Stornoway rules itself out of spaceport running

A plane bound for Edinburgh takes off from Stornoway Airport on the Isle of Lewis. Picture: Ian Rutherford
A plane bound for Edinburgh takes off from Stornoway Airport on the Isle of Lewis. Picture: Ian Rutherford
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A SCOTTISH airport has ruled itself out of the running to become Europe’s first spaceport – just hours after being shortlisted.

Stornoway Airport was one of just six in the UK named as possible locations for the spaceport.

A computer generated image of what the new spaceport may look like. Picture: Contributed

A computer generated image of what the new spaceport may look like. Picture: Contributed

But owners, Highlands and Islands Airports Ltd (HIAL), then announced they would not be making a “business proposal” for the role.

The UK Government confirmed widespread support for its plans to make commercial spaceflight operations in the UK a reality by 2018.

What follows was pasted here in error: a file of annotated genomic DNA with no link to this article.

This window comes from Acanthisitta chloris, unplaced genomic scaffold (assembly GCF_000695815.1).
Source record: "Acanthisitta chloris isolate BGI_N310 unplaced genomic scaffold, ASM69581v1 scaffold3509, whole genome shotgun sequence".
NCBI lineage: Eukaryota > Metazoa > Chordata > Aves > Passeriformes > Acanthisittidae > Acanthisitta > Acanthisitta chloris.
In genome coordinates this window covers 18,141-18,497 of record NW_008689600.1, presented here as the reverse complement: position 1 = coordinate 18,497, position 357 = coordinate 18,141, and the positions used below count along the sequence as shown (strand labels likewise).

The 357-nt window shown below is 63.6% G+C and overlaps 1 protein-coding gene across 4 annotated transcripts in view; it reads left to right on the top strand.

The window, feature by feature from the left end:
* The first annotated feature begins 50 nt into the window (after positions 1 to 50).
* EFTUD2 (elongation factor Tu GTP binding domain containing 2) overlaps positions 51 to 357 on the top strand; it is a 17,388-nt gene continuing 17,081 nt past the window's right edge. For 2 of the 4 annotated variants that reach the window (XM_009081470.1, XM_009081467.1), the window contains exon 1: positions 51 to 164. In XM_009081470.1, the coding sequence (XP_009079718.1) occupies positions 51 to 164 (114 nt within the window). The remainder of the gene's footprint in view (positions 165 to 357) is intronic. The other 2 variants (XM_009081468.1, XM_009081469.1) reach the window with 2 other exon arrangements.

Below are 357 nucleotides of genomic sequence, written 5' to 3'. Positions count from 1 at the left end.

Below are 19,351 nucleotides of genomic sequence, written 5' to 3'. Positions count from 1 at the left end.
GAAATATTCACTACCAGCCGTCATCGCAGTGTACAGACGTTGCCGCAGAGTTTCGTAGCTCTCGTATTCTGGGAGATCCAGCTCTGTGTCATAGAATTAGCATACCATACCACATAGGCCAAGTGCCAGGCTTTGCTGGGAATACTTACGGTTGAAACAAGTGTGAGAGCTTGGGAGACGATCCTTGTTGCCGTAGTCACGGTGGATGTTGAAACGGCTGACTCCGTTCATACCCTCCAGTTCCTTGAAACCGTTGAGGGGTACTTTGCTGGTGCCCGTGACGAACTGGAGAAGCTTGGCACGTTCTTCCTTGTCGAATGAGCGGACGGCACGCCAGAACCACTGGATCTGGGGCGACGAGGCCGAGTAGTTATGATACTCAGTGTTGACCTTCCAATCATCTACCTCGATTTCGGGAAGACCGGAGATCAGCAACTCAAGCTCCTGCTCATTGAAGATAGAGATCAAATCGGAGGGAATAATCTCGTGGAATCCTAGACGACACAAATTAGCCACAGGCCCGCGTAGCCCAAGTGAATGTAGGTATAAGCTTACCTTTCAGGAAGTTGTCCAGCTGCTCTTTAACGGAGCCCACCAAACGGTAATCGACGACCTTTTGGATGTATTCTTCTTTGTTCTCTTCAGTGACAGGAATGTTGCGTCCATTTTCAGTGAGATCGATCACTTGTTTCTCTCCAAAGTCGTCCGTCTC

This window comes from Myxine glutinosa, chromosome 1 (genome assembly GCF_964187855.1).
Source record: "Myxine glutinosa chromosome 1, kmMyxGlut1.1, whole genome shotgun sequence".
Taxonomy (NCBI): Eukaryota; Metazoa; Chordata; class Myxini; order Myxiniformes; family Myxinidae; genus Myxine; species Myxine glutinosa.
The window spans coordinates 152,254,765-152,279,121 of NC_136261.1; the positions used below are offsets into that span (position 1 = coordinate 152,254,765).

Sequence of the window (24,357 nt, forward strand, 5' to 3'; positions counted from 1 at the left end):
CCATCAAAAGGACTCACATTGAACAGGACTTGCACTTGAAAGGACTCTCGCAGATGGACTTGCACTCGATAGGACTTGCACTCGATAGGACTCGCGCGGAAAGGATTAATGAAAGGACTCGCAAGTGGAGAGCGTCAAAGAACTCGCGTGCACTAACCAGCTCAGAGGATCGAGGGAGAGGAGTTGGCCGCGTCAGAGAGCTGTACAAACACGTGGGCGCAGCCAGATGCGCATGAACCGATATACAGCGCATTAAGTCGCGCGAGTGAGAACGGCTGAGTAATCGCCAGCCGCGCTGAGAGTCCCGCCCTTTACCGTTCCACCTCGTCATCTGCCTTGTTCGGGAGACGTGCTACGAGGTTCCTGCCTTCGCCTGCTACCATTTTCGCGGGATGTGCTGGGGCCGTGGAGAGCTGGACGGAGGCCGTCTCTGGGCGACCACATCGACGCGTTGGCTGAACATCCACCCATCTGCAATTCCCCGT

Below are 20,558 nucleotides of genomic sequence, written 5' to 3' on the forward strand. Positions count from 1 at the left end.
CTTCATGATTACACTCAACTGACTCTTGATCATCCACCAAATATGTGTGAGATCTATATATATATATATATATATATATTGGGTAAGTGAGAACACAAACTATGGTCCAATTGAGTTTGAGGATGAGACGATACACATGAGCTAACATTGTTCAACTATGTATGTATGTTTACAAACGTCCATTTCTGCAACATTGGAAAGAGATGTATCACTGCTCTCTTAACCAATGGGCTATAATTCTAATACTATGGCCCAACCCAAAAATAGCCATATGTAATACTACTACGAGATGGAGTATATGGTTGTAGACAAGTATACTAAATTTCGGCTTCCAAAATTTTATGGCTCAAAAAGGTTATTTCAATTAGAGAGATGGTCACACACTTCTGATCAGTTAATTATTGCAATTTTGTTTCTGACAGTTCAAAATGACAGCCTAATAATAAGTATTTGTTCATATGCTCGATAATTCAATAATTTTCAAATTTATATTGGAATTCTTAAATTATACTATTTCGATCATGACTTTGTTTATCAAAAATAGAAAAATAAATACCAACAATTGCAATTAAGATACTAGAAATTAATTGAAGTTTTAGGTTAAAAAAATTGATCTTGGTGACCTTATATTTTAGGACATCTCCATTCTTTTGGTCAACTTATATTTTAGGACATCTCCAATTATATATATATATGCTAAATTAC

Three locations in Scotland were shortlisted by the Civil Aviation Authority, including Stornoway, Campbeltown and Glasgow Prestwick. RAF Leuchars was also confirmed as a potential temporary facility.

Two others south of the border were named, Newquay in Cornwall and Llanbedr in Wales.

“Our preference is to concentrate on our core business of providing airports that serve the people of the Highlands & Islands”

Grenville Johnston

The Government ruled out at RAF Lossiemouth and Kinloss Barracks in Moray for operational reasons, given their role in defence.

Grenville Johnston, Chairman of the HIAL Board, said: “HIAL has carefully considered the proposals for a spaceport at various Scottish sites, including Stornoway Airport, which HIAL owns, and Campbeltown Airport, which it manages on behalf of Machrihanish Airbase Community Company.

“As owners of Stornoway Airport, it is currently not our intention to submit a business proposal.

“In the event that the owners of Campbeltown Airport decide to proceed we will give them every support and cooperation.”

He added: “The Board believes that HIAL has the knowledge, capability and expertise to offer technical support to potential investors in spaceports.

“However, our preference is to concentrate on our core business of providing airports that serve the people of the Highlands & Islands.

“We would nevertheless welcome the opportunity to engage with potential operators and provide whatever technical assistance and logistical support they might require.”

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